Melissa Irish hams it up at the entry gate to Manning Park on day 3. Submitted photo

Okanagan brother of Paralympian and friends on course for Victoria

Penticton’s Tyler Luscombe and his friends are running to raise money for his Paralympian brother

Because that’s just what brothers do.

Tyler Luscombe and three of his Penticton, BC Wildfire Service friends and co-workers are halfway through their 10-day, 432-kilometre fundraising run to Victoria to help his younger brother, Braydon Luscombe.

Braydon, 26, who lost his right leg to necrotizing fasciitis (flesh-eating disease) at age five, has been a member of the Canadian Paralympic Ski Team for seven years, and is required to raise much of the money himself for team fees and equipment.

“Braydon’s never been one to ask for help, he’s just a normal person and he’s never expected anything different from anyone,” said Tyler, who’s doing the run with Braydon Kellett, Melissa Irish and Danny Larsen. “He does everything we do and more, I really look up to him and I would do this even if he wasn’t my brother.

“He’s just a quality human being.”

The four, who take turns running in front of the CanaDream motorhome, left the Penticton Airport Road fire base Friday at 11 a.m. on their way to the Crows Nest Highway

They spent Tuesday night camped out near Agassiz, opting to take the quieter Highway 7 route.

“It’s going pretty good. Long days for sure, but we’re definitely hanging in there,” said Tyler the morning of Day 4 from Manning Park Resort.

“We’ve had tons of support, people honking at us and we had a lady pull over Sunday and chat with us and donated some money, that was really nice.

“Having people honking and waving really makes a big difference. It kind of lifts your spirits. Our spirits are pretty high, but it’s cool to see people support us.”

Just as important as the money to the runners is their campaign to raise awareness of the Paralympic ski program.

“That’s something that we hope will stick in people’s minds, and that maybe they’ll learn a little more about it,” said Tyler, who gets calls daily from his brother, checking on their progress and to make sure they’re alright.

As part of the fundraising campaign, Tyler has set up two internet accounts with the goal of raising enough money to cover Braydon’s costs for this season.

“That comes to around 10,000 bucks and he’s had to come up with that himself, and my family tries to help and so my friends and I decided we would try and do something and kind of be his sponsor this year,” said Tyler.

Related: Okanagan runners finishing up day four of Run for Luscombe 2018

His younger brother has skied in the last two Paralympic games Sochi, Russia and Pyeongchang, South Korea, and Tyler has had the opportunity to see him compete in person on the world stage.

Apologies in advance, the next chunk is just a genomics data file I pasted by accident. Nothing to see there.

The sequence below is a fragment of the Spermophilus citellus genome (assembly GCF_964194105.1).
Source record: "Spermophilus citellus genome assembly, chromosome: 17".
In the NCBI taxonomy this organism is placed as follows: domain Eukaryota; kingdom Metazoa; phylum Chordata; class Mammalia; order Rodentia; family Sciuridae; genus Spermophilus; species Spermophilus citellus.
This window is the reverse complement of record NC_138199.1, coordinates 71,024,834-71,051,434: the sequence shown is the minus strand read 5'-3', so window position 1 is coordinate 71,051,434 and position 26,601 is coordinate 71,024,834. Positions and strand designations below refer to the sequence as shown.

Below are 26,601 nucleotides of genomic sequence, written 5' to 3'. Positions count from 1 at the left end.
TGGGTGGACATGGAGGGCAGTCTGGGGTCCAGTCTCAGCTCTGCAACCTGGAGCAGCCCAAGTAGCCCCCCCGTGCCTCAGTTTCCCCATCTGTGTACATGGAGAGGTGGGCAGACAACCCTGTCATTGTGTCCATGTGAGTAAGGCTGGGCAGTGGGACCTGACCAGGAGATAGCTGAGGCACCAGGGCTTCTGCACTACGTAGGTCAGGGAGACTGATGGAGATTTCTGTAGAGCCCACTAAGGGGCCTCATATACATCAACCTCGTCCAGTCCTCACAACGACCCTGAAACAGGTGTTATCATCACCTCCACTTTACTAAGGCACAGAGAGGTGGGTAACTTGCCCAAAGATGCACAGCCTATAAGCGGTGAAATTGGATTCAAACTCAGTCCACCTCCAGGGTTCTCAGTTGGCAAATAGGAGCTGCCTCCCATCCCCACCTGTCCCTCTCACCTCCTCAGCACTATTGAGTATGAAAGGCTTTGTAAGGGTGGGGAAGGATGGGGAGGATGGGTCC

“It’s pretty emotional, I really don’t have too many words for it, it just makes me so proud and again it just speaks to the type of person he is,” said Tyler.

Skiing was actually something the entire Luscombe family took up together when he was six years old.

“None of us ever skied before and it was something we all wanted, to start something new together.

After I lost my leg, it was something we could all learn together,” said Braydon who came to Penticton several weeks ago for a beer and burger fundraiser at Bad Tattoo.

He added his siblings, older brothers Jordan and Tyler and younger sister Hannah, didn’t treat him any differently after his amputation.

“I think I was just the “other” brother. They still wrestled with me, they still stole my leg and ran away with it, it wasn’t different in any way which is exactly what I would want,” said Braydon, laughing at the memories of those times growing up in Duncan.

Braydon skied in four races in Pyeongchang, his best result an eighth-place finish in the Super G. He also won a bronze medal in the 2018 World Cup downhill final and is consistently in the top 10.

His first race this season will be a World Cup event in Sella Nevea, Italy in mid-December.

“It’s pretty neat what they’re doing for me.

I actually didn’t know about it for the longest time, so it’s pretty cool,” said Braydon, who hopes to join the group at some point in the run.

“Honestly, it just helps me focus so much more on the skiing and training. It really takes that whole aspect of what I normally have to do most years away, so it’s a bonus for sure.

“It’s pretty incredible just to know that people are thinking of me in that way and trying to help out in any way possible,” he said about the fundraising run. “It’s pretty special of him (Tyler) and for his friends to jump in even though they’d never met, just a huge thank you for all they’ve done.”

In addition to the PledgeIt (https://pledgeit.org/run-for-luscombe2018) and GoFundMe (https://www.gofundme.com/run-for-luscombe-2018) sites, those wishing to help can also go to the Cannery Brewing Company on Ellis Street in Penticton until Nov. 12 and purchase or fill a Growler Cask and $2 will go to the fundraiser.


 

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Inside the RV which is home for (left to right) Melissa Irish, Braydon Kellett, Tyler Luscombe and Danny Larsen on their run to Victoria. Mark Brett/Western News

Tyler Luscombe and crew on the road to Victoria. Mark Brett/Western News

Tyler Luscombe leaving heading out on Highway 97 on the first day of a 10-day run to Victoria. Mark Brett/Western News

Three of the four Penticton runners (left to right) Melissa Irish, Tyler Luscombe and Braydon Kellett at Sunday Summit on their way to Victoria. The four, including Danny Larsen, are raising money for Tyler’s Paralympian brother Braydon. Submitted photo

Braydon Luscombe in action at the Alpine Canada Para Ski Downhill Championship. Photo courtesy Roger Witney

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